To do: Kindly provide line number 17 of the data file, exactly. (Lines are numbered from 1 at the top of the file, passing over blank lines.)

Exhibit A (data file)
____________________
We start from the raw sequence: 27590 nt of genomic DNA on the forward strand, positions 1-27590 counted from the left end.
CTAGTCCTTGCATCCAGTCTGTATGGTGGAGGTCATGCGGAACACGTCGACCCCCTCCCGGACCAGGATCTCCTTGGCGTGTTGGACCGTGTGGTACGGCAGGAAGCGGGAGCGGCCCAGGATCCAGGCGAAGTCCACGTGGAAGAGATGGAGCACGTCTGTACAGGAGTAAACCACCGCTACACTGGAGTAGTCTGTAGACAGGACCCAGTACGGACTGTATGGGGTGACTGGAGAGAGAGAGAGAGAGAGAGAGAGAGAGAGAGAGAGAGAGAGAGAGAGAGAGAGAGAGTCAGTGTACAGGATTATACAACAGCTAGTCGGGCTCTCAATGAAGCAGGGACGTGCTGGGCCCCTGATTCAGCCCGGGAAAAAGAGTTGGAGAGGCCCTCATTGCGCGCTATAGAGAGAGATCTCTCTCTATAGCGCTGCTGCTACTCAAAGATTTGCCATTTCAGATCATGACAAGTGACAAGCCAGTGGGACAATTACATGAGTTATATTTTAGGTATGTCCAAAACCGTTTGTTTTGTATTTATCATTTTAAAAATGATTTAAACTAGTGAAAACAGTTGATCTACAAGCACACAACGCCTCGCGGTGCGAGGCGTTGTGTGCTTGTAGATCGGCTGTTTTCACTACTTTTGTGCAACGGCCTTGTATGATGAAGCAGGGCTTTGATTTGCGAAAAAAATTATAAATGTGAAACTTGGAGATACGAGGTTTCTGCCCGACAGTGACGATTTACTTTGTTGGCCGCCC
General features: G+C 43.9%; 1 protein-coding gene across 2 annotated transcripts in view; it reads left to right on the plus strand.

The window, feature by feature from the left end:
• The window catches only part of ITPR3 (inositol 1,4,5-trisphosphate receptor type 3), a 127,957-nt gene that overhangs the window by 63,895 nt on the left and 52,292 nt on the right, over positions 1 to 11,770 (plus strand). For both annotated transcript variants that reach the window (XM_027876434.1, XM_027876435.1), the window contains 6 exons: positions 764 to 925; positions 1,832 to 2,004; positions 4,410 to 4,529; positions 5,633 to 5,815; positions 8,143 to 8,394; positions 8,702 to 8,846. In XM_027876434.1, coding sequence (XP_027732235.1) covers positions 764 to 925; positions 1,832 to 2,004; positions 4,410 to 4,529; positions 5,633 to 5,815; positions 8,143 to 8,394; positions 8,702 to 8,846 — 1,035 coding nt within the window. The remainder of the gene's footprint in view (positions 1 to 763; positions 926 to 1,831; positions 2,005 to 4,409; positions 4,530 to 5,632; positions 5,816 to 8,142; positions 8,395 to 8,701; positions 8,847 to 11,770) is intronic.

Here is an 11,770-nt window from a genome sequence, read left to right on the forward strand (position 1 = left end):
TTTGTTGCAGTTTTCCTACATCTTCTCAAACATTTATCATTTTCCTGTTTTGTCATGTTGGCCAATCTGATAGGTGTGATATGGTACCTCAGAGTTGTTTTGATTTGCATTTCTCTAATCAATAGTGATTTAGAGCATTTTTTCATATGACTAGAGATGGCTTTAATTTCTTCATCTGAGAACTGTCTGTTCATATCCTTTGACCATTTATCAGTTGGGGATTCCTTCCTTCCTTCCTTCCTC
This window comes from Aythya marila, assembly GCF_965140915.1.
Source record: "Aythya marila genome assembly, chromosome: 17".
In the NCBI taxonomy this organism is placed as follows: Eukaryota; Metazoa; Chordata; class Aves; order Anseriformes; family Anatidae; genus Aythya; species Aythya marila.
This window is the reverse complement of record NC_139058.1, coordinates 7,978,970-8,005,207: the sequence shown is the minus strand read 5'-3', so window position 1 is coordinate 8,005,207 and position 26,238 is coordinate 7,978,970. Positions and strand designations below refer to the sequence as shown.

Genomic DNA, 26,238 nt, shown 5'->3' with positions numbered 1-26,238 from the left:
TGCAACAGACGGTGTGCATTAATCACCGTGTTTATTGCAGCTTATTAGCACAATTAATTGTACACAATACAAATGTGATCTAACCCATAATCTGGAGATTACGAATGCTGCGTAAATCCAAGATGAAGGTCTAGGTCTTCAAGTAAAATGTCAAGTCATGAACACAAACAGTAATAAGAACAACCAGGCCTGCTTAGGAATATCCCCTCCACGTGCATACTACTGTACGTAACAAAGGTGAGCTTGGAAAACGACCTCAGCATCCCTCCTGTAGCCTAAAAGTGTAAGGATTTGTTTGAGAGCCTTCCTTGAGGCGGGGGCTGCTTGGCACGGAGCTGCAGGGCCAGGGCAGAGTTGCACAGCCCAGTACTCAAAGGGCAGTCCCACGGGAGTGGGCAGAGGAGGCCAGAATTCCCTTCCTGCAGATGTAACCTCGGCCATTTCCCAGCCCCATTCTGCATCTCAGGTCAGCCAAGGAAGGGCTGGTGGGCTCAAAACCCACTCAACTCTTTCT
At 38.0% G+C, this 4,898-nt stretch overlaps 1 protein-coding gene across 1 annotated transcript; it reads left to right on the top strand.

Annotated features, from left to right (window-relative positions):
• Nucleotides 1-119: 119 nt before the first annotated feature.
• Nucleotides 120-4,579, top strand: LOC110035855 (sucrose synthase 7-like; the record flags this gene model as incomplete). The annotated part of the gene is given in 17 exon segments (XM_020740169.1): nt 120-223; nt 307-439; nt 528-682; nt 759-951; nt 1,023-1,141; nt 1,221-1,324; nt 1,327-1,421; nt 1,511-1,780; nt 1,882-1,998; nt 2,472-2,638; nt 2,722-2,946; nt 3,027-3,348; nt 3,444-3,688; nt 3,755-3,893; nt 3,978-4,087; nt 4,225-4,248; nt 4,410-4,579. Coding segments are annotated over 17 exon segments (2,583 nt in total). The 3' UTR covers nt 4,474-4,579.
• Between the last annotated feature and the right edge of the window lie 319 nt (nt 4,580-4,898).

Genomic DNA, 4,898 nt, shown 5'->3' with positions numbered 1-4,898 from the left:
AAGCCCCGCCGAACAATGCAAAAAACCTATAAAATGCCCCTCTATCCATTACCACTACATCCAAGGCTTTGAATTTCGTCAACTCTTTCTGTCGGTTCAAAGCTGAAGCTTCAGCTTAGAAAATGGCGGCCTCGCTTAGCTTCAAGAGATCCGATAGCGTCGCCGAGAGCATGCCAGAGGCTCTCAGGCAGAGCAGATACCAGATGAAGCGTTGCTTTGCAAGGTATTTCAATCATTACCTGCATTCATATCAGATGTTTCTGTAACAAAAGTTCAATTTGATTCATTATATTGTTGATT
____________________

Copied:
• Nucleotides 120-4,579, top strand: LOC110035855 (sucrose synthase 7-like; the record flags this gene model as incomplete). The annotated part of the gene is given in 17 exon segments (XM_020740169.1): nt 120-223; nt 307-439; nt 528-682; nt 759-951; nt 1,023-1,141; nt 1,221-1,324; nt 1,327-1,421; nt 1,511-1,780; nt 1,882-1,998; nt 2,472-2,638; nt 2,722-2,946; nt 3,027-3,348; nt 3,444-3,688; nt 3,755-3,893; nt 3,978-4,087; nt 4,225-4,248; nt 4,410-4,579. Coding segments are annotated over 17 exon segments (2,583 nt in total). The 3' UTR covers nt 4,474-4,579.